[Irl-dean] Creating accessible javascript

Gez Lemon gez.lemon at gmail.com
Thu Sep 28 00:00:13 IST 2006

Hi Barry,

> Thanks Gez - but I'm still not clear whether you are suggesting
> that 6.2 somehow requires conforming user agents to be capable of
> *executing server provided code or script* (effectively
> javascript for the current conversation), as opposed to just
> exposing an API that client provided code, such as AT, may need
> to use?

When people think of assistive technology, they typically think of
things like screen readers; most likely because accessibility is
typically assumed to be solely about people with visual impairments.
I'm not suggesting that you or anyone else on this list hold that
belief, but before answering your question, I would like to refer to
the definition of "Assistive Technology" (AT) [1] as defined by the
user agent accessibility guidelines we're discussing:

In the context of this document, an assistive technology is a user agent that:

1. relies on services (such as retrieving Web resources and parsing
markup) provided by one or more other "host" user agents. Assistive
technologies communicate data and messages with host user agents by
using and monitoring APIs.

2. provides services beyond those offered by the host user agents to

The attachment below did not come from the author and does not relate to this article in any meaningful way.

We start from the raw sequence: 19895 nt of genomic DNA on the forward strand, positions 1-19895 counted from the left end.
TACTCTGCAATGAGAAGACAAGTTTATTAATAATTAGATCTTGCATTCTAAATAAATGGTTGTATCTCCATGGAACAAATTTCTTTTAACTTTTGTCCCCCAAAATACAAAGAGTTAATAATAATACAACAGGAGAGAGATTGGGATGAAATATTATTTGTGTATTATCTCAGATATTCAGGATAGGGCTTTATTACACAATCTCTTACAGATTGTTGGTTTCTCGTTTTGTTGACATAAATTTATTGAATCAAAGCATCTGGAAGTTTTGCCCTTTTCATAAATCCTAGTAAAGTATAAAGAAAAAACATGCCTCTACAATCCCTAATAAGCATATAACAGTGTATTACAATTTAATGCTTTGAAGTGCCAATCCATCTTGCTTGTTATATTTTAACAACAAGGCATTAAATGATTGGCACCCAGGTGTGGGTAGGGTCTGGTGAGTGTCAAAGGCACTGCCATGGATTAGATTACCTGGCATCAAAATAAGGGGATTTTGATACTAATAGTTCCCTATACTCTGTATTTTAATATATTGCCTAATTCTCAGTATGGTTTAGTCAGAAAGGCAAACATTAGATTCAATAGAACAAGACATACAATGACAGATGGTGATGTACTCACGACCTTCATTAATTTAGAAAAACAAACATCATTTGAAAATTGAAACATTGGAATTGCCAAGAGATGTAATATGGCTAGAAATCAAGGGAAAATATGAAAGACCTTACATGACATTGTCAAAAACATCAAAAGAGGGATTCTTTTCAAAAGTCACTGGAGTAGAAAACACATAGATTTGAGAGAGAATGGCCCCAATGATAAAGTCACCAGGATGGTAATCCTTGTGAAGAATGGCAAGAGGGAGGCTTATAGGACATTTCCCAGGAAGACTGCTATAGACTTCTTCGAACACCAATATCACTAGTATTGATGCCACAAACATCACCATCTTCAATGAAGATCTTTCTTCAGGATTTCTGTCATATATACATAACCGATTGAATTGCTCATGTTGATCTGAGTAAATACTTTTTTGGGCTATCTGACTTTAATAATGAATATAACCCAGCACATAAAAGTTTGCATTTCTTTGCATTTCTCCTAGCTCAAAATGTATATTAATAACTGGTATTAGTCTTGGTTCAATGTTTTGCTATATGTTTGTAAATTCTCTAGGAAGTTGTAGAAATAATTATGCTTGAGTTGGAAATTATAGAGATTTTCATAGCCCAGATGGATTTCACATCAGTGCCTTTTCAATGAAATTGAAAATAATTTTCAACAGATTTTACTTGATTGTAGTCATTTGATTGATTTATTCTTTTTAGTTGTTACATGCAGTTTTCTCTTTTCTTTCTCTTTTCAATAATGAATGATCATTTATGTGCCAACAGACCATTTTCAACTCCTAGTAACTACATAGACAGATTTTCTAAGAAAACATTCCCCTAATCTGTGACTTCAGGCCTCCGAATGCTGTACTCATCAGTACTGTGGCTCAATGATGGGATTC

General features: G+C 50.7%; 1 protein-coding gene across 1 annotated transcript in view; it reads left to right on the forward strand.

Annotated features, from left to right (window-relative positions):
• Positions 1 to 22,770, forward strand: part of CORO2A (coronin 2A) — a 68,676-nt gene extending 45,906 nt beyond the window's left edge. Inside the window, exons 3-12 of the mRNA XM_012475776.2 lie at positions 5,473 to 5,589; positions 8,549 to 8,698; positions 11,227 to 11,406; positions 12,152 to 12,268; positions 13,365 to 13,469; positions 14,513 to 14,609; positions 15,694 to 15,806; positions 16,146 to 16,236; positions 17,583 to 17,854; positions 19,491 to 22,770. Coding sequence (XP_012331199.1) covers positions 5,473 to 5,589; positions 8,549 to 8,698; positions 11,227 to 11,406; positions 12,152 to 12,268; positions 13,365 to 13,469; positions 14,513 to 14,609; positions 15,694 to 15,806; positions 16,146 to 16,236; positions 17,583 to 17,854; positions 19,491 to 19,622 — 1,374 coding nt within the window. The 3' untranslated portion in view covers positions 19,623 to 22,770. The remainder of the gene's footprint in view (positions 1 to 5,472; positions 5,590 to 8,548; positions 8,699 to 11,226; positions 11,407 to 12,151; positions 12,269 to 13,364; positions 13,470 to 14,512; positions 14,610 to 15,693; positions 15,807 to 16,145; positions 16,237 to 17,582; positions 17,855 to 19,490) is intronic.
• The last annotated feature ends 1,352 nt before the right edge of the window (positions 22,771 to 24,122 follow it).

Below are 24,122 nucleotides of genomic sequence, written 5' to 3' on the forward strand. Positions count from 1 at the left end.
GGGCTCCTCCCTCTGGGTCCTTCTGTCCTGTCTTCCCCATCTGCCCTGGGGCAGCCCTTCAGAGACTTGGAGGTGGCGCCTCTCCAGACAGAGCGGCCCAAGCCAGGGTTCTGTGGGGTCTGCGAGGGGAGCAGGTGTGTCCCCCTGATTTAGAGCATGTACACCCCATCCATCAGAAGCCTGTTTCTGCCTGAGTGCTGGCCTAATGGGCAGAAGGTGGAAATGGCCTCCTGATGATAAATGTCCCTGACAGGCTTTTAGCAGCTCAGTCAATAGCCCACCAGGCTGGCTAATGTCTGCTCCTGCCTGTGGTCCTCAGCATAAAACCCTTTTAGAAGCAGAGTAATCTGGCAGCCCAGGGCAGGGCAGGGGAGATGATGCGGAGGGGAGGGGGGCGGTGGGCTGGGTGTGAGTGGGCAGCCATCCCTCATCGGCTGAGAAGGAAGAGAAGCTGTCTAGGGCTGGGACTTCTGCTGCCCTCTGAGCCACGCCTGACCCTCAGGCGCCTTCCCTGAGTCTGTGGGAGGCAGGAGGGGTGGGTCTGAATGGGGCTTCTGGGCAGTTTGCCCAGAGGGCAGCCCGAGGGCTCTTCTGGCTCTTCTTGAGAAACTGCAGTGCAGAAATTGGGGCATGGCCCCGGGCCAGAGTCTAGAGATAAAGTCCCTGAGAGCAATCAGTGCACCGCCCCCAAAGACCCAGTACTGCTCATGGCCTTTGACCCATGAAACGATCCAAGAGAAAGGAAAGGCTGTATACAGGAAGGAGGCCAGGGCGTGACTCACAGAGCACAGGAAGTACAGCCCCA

meet the requirements of users with disabilities. Additional services
include alternative renderings (e.g., as synthesized speech or
magnified content), alternative input methods (e.g., voice),
additional navigation or orientation mechanisms, and content
transformations (e.g., to make tables more accessible).

In particular: "content transformations (e.g., to make tables more
accessible)" - an important, if often overlooked, accessibility

It's typically very difficult to cater for people with cognitive
disabilities, as what benefits one person might be a hindrance to
another person with the same type of cognitive disability. To allow
for this diversity, the best way to cater for people with cognitive
disabilities is for developers to ensure that structure, presentation,
and behaviour are separated, so that people with cognitive
difficulties can employ user-defined scriptlets to repurpose content
for their specific needs. For this to work, user agents must provide
programmatic access to the DOM, as required by checkpoint 6.2.

To further clarify this, the note under checkpoint 6.2 suggests that
this particular checkpoint (6.2) exists to illustrate how to provide
access to the information required in checkpoint 6.1 [3]:

"Note: This checkpoint stands apart from checkpoint 6.1 to emphasize
the distinction between what information is required and how to
provide access to that information. Furthermore, the DOM Level 2 Core
Specification does not provide access to current states and values
referred to in provision three of checkpoint 6.1. For HTML content,
the interfaces defined in [DOM2HTML] do provide access to current
states and values."

So in a nutshell, I am suggesting that checkpoint 6.2 of UAAG is
somehow requiring conforming user agents to provide programmatic
access to its DOM (or some other mechanism for non-HMTL technologies
that might not be DOM-based).

[1] http://www.w3.org/TR/UAAG10/glossary.html#def-assistive-technology
[2] http://www.w3.org/TR/UAAG10/guidelines.html#tech-dom-access-api
[3] http://www.w3.org/TR/UAAG10/guidelines.html#tech-infoset-access



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